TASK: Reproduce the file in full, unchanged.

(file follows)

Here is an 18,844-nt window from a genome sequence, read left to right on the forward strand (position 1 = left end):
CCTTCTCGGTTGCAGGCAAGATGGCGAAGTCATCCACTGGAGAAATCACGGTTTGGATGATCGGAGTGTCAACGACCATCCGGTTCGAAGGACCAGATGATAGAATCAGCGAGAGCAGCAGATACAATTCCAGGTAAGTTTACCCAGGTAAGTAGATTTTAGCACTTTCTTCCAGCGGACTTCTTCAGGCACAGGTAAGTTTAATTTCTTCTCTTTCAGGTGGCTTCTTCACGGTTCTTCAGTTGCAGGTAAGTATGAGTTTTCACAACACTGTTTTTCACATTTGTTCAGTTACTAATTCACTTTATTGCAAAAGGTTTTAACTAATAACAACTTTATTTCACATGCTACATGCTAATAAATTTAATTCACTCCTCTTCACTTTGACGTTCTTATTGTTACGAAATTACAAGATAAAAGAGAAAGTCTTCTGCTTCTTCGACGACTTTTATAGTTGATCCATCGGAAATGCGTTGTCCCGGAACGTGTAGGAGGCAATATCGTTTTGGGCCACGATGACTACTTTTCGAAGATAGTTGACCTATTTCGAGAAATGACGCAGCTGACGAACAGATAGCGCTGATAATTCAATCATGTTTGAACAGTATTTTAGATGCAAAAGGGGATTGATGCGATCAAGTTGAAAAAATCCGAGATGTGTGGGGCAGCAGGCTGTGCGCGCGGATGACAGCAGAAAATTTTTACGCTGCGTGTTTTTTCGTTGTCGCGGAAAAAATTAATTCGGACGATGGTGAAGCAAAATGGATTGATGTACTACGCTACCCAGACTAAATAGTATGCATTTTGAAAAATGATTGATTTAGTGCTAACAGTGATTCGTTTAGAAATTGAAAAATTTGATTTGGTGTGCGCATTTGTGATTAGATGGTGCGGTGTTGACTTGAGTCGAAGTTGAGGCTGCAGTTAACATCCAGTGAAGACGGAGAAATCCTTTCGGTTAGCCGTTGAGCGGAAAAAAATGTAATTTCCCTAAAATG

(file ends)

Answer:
Here is an 18,844-nt window from a genome sequence, read left to right on the forward strand (position 1 = left end):
CCTTCTCGGTTGCAGGCAAGATGGCGAAGTCATCCACTGGAGAAATCACGGTTTGGATGATCGGAGTGTCAACGACCATCCGGTTCGAAGGACCAGATGATAGAATCAGCGAGAGCAGCAGATACAATTCCAGGTAAGTTTACCCAGGTAAGTAGATTTTAGCACTTTCTTCCAGCGGACTTCTTCAGGCACAGGTAAGTTTAATTTCTTCTCTTTCAGGTGGCTTCTTCACGGTTCTTCAGTTGCAGGTAAGTATGAGTTTTCACAACACTGTTTTTCACATTTGTTCAGTTACTAATTCACTTTATTGCAAAAGGTTTTAACTAATAACAACTTTATTTCACATGCTACATGCTAATAAATTTAATTCACTCCTCTTCACTTTGACGTTCTTATTGTTACGAAATTACAAGATAAAAGAGAAAGTCTTCTGCTTCTTCGACGACTTTTATAGTTGATCCATCGGAAATGCGTTGTCCCGGAACGTGTAGGAGGCAATATCGTTTTGGGCCACGATGACTACTTTTCGAAGATAGTTGACCTATTTCGAGAAATGACGCAGCTGACGAACAGATAGCGCTGATAATTCAATCATGTTTGAACAGTATTTTAGATGCAAAAGGGGATTGATGCGATCAAGTTGAAAAAATCCGAGATGTGTGGGGCAGCAGGCTGTGCGCGCGGATGACAGCAGAAAATTTTTACGCTGCGTGTTTTTTCGTTGTCGCGGAAAAAATTAATTCGGACGATGGTGAAGCAAAATGGATTGATGTACTACGCTACCCAGACTAAATAGTATGCATTTTGAAAAATGATTGATTTAGTGCTAACAGTGATTCGTTTAGAAATTGAAAAATTTGATTTGGTGTGCGCATTTGTGATTAGATGGTGCGGTGTTGACTTGAGTCGAAGTTGAGGCTGCAGTTAACATCCAGTGAAGACGGAGAAATCCTTTCGGTTAGCCGTTGAGCGGAAAAAAATGTAATTTCCCTAAAATG